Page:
I BELIEVE that most people want to buy locally grown food and failing that want to buy British.
Unless I am buying direct from a farmer, like everyone else, I rely on food labelling to let me know where the food was produced.
This seems pretty straightforward. However despite the good intentions of those involved, some very misleading information is often included in labelling. For example, while we produce most of the liquid milk that is consumed in the UK, we import dairy products like cheese and butter that are made from overseas milk but because they are packaged in the UK, they can carry UK labelling. In my opinion this is quite wrong and something that has to change. This is just one step that needs to be taken to help our dairy farmers, to make regulation work for them and the consumer. In a comprehensive debate in Parliament last week, a number of important steps to help dairy farmers, agreed over the summer between supermarkets, milk processors and dairy farmers, were discussed and further action agreed.
After another well supported debate last week, the Government also agreed to a comprehensive review of the transport fuel market. Regular readers will be aware of my continuous efforts to get the best possible deal at the pump for local people. It is worth remembering that as a result of government action to date, pump prices are 10p less than Labour had planned.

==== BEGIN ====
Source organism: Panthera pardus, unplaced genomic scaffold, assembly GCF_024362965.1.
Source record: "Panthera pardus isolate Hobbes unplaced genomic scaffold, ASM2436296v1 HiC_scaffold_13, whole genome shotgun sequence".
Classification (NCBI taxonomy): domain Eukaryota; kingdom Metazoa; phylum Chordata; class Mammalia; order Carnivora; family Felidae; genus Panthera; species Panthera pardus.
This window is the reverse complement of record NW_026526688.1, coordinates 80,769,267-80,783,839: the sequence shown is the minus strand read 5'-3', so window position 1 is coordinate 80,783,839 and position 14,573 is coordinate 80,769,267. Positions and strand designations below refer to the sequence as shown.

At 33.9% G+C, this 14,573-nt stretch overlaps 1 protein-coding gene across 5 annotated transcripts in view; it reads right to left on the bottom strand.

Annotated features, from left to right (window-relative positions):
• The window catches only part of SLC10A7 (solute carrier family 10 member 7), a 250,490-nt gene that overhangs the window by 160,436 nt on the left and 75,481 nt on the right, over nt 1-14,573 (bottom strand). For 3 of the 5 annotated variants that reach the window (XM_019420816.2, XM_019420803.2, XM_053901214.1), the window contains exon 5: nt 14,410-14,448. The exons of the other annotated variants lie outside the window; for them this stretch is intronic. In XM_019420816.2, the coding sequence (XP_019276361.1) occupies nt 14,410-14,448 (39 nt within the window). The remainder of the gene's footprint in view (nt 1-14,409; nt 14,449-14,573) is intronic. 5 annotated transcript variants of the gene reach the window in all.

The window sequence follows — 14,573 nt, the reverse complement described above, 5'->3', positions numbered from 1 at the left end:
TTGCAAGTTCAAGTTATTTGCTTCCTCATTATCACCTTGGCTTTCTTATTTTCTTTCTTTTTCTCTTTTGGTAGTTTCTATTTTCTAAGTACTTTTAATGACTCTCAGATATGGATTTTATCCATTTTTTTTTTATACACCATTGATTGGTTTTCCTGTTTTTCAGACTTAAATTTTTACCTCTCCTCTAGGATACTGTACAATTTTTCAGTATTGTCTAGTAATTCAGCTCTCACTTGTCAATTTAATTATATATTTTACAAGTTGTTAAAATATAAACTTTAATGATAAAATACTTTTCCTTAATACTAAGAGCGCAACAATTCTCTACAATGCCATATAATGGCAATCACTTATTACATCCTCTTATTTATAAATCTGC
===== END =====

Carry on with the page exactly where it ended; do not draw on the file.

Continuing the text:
Finally, I was probably not the only reader that was filling up at the pump last week to take my daughter on an unforgettable journey – to start university. A big step for her parents and even bigger for her. While I am in no doubt that education has great value for your whole life whatever you end up doing, I appreciate that not everyone is so confident about the value and price of a higher education today. I hope that the steps taken by the Government last week will go some way to provide helpful information and reassurance. Crucially as of this month students can visit the website www.unistats.com to compare key statistics about prospective universities, including information about the current employment of graduates.
A university education is not for everyone, so I am pleased that apprenticeships and other types of skills-based learning are going from strength to strength locally. I also welcome the fact that, despite these very difficult times for our economy, funding for community-based learning has been protected. Skilled people of all ages, held back by a lack of formal qualifications, are able to learn informally from a range of providers, or through local learning groups, all funded by the Department for Business, Innovation and Skills. More information about community-based learning can be found by visiting the Business, Innovation and Skills website or by calling my office on 01872 274760.